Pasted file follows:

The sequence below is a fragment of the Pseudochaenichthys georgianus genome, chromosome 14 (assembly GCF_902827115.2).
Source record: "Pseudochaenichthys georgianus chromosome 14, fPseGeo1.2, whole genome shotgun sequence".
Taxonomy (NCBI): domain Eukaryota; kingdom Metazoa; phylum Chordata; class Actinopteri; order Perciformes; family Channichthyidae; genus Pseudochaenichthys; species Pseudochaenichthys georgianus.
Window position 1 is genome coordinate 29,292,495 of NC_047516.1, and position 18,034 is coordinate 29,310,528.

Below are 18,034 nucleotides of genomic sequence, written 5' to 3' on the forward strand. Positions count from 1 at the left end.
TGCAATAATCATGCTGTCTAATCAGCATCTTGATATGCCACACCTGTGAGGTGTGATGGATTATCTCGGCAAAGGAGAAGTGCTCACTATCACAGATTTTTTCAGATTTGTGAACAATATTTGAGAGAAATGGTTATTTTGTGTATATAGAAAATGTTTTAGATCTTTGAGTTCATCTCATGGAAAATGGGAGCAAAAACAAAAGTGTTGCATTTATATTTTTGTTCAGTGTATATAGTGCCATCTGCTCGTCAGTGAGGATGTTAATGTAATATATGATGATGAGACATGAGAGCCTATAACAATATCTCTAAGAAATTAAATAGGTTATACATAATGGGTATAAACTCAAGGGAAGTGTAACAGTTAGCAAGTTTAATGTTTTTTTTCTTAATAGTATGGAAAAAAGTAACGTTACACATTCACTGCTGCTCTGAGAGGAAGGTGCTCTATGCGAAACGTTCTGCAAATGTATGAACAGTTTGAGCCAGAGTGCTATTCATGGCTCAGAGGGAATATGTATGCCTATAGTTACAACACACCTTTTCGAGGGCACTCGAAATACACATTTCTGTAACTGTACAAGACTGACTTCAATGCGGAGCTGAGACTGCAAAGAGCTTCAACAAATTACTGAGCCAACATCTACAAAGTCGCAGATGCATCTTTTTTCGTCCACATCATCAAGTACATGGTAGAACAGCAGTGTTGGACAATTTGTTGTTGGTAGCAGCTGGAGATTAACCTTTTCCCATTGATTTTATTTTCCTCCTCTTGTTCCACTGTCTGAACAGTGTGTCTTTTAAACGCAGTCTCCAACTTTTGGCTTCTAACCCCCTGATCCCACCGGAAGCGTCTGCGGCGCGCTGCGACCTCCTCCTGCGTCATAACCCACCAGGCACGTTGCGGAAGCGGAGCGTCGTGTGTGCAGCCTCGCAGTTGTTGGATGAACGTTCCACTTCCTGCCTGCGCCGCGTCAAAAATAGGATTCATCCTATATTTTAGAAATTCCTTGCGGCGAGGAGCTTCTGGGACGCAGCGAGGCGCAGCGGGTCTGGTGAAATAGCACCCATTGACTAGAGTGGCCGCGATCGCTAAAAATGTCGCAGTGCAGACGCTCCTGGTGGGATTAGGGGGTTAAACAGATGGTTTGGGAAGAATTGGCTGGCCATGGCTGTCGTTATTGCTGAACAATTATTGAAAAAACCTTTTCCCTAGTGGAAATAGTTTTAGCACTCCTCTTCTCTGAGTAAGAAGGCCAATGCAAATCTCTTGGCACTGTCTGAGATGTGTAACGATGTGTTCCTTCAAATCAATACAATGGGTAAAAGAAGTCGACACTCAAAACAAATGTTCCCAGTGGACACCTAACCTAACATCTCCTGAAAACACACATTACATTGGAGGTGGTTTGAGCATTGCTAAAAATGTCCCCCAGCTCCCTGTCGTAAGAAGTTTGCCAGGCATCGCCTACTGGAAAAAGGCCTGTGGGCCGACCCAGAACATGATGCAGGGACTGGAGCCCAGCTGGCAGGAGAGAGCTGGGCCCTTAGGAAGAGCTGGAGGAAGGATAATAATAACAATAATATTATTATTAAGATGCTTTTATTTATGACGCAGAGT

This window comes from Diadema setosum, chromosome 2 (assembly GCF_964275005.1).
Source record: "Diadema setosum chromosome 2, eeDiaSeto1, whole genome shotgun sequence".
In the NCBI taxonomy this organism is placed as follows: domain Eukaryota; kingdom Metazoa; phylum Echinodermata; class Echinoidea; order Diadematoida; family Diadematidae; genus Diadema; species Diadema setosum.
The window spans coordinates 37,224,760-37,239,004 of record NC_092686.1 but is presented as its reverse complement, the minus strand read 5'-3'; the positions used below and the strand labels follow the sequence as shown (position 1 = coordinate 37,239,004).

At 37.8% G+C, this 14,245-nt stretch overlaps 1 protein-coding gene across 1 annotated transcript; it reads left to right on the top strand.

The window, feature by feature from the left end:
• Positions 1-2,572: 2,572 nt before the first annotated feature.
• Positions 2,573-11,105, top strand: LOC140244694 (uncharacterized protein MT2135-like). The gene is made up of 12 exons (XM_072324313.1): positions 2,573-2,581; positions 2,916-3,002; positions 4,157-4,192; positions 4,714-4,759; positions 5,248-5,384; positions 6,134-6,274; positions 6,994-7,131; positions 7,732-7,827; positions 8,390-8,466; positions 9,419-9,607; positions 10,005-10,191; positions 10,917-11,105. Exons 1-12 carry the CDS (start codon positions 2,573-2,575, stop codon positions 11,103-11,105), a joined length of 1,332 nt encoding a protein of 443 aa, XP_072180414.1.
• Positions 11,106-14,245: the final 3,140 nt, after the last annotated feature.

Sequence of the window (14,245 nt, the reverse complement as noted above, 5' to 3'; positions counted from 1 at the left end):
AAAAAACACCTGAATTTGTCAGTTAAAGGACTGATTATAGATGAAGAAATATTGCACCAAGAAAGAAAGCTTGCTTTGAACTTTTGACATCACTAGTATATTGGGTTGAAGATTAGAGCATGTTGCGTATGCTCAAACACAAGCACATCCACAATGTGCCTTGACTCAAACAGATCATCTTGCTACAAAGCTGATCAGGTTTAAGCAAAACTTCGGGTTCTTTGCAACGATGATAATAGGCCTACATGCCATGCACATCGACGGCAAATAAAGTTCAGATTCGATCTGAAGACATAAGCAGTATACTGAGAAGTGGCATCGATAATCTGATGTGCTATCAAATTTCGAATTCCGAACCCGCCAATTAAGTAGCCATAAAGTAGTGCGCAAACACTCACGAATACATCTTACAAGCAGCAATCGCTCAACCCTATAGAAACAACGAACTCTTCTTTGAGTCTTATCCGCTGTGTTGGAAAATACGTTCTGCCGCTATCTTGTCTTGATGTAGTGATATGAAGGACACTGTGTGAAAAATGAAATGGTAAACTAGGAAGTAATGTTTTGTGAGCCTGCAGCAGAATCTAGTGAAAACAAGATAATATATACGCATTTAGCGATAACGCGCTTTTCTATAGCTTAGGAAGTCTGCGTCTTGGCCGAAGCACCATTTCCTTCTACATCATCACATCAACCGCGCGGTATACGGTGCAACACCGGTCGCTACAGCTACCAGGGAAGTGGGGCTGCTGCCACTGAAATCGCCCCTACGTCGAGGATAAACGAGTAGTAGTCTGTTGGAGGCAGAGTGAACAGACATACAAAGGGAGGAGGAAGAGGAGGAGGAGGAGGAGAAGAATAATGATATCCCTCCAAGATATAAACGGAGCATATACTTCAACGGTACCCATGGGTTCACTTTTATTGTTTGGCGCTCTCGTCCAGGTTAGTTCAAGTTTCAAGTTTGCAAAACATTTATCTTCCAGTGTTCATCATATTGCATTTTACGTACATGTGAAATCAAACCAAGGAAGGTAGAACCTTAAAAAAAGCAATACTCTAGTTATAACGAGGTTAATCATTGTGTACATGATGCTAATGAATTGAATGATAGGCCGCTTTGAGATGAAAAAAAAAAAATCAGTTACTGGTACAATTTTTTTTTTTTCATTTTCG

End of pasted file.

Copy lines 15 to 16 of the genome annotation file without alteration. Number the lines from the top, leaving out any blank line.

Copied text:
• Positions 11,106-14,245: the final 3,140 nt, after the last annotated feature.

Sequence of the window (14,245 nt, the reverse complement as noted above, 5' to 3'; positions counted from 1 at the left end):